Installation on the Pi went pretty smoothly thanks to this guide, although I did end up with errors using threading during the make so I had to use a single core that took ~8 hours to build. With the install complete I took a disk image of the SD card using Win32 Disk Image...
The physical side of the core is now well underway. There's a clear path to fabricate all of the parts, which just leaves the electronics left. This should be easy enough...right? Wrong.
My first idea was to control lights and sounds via a single Arduino Mega and AdaFruit NeoPixel RGB LED strips. I was able to get the lights working in a single afternoon. The next day I was able to get the sound working independently as well. This was going great. All I had to do was merge the two and I'd be done, or so I thought. After merging the two I met my greatest foe in this endeavor: synchronization.
I came to determine that due to the nature of Arduino's looping code I wasn't able to run two simulataneous loops for the light and the sound. One had to be nested within the other but that resulted in unacceptable pauses and out of sync moments. I demanded perfection and thus the quest was on.
I'll gloss over the numerous iterations I attempted to get this to work which included every permutation of...
Over several weeks on weekends I would go over and help my dad fabricating the necessary pieces for the Warp Core. During this time, my dad was off work recovering from some knee replacement surgery. He was unable to stand but during some of the days he was able to sit in the workshop and work with his hands. Slowly, the core began to take shape. The main rings took form and started to get painted. Using a filler paint we were able to cover up the edges of the stacked sheets of MDF and make the unit look cohesive.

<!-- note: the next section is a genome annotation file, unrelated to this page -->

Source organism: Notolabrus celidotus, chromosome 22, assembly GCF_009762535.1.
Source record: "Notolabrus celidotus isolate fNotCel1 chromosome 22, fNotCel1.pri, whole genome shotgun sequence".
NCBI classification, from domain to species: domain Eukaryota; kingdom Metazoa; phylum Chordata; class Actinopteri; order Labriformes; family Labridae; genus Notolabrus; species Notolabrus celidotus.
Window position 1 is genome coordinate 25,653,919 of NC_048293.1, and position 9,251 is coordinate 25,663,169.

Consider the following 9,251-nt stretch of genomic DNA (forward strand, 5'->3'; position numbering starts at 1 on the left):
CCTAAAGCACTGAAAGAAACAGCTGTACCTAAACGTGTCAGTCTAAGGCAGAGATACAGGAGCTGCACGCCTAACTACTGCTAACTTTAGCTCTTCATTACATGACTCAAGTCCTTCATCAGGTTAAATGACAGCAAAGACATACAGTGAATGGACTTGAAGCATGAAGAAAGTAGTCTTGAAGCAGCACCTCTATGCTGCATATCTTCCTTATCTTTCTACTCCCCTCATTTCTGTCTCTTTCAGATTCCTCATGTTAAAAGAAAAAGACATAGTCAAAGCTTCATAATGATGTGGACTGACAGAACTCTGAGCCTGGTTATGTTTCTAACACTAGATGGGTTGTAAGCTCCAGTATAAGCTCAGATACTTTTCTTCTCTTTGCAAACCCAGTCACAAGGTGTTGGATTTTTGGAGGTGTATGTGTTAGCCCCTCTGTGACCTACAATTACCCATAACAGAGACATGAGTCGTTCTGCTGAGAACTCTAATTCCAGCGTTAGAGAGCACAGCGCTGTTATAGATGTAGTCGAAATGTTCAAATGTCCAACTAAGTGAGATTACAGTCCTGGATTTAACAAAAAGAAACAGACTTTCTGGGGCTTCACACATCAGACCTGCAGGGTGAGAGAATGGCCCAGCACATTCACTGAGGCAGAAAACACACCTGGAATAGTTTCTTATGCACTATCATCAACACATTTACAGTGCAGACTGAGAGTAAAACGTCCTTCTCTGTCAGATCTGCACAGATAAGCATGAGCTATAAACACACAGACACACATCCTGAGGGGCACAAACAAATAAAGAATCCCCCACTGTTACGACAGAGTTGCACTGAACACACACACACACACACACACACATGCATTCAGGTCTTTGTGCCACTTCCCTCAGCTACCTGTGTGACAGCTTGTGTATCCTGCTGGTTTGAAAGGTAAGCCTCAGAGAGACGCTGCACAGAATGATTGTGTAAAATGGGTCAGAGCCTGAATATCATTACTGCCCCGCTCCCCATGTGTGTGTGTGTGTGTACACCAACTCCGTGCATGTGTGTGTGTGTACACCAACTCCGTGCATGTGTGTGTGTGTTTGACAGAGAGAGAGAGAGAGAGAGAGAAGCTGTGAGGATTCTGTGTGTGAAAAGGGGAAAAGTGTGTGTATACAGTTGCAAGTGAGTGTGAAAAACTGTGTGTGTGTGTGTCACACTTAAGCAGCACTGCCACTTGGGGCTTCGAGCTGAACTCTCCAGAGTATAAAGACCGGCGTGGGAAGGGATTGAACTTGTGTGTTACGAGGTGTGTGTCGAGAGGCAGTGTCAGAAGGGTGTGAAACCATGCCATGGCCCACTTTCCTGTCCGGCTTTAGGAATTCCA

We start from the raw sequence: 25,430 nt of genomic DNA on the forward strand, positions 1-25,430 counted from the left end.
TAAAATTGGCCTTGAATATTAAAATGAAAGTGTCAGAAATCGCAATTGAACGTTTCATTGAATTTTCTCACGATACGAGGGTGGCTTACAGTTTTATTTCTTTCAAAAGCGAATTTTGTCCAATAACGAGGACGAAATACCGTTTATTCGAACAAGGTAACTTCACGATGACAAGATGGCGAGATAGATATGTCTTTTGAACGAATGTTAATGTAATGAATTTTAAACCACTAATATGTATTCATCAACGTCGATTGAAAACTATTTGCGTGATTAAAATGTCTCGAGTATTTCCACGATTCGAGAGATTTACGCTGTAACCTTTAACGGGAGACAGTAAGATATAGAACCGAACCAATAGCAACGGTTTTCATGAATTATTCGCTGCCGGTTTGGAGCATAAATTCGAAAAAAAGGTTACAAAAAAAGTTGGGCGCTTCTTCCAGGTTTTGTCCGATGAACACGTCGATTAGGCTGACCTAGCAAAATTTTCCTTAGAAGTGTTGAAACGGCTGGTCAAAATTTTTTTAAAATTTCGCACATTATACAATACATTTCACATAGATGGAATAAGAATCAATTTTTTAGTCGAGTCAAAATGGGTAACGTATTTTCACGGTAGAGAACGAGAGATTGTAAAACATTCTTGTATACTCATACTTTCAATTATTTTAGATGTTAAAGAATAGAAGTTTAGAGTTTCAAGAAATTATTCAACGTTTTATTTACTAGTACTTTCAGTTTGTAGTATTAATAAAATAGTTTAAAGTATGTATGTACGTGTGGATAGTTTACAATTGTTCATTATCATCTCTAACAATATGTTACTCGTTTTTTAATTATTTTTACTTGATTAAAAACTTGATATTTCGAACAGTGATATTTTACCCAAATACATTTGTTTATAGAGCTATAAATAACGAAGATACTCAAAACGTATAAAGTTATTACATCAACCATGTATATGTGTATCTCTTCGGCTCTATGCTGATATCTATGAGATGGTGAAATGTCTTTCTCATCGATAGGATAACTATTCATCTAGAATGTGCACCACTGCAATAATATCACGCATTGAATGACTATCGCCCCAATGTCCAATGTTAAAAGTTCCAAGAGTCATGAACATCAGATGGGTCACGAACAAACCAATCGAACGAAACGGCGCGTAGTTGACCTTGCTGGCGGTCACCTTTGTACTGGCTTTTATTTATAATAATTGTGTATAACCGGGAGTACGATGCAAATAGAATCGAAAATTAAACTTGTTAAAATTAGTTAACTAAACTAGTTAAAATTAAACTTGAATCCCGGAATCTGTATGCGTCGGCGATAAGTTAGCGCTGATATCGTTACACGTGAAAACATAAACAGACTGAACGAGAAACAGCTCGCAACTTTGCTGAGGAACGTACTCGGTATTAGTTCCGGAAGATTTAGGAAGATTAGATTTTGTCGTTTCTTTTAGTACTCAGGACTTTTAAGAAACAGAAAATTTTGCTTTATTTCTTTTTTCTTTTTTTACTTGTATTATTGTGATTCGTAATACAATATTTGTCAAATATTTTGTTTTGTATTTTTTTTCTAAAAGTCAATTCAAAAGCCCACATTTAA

This led us to look at the next phase of the project, the upper and lower light ring stacks. The support beams could be made from MDF just like the core section but the light rings were a bit of a problem. I was very particular about how they looked since it would be no use going through all this effort to have something that didn't look right in the end. We ordered various plastics from several online retailers and hardware stores to see what we could do. We looked at fluores...
(I am backdating several of these posts relating to the Warp Core project to be approximate to when they would've been written if I had this blog at the time. I'd like to lay out the journey from the beginning rather than summarizing it into a short paragraph or two of this-all-happened-before-the-blog.)
It was the week of July 4th and I had it off from work. I was struck by a notion that it would be pretty cool to build a warp core. I had 5 days open so it seemed like a perfect time for a little extended-weekend project. I started by doing some Google searching for similar builds and, to my surprise, found none. The closest that I could find to anyone building their own warp core was a 3D printed model the size of a desk lamp. It was tied to a server rendering farm's CPU state so that was cool but it was still small. This was awesome, I could be the first.
I started doing napkin sketches to lay out my plan and figured that with my dad's help we could knock it out in three days. Boy was...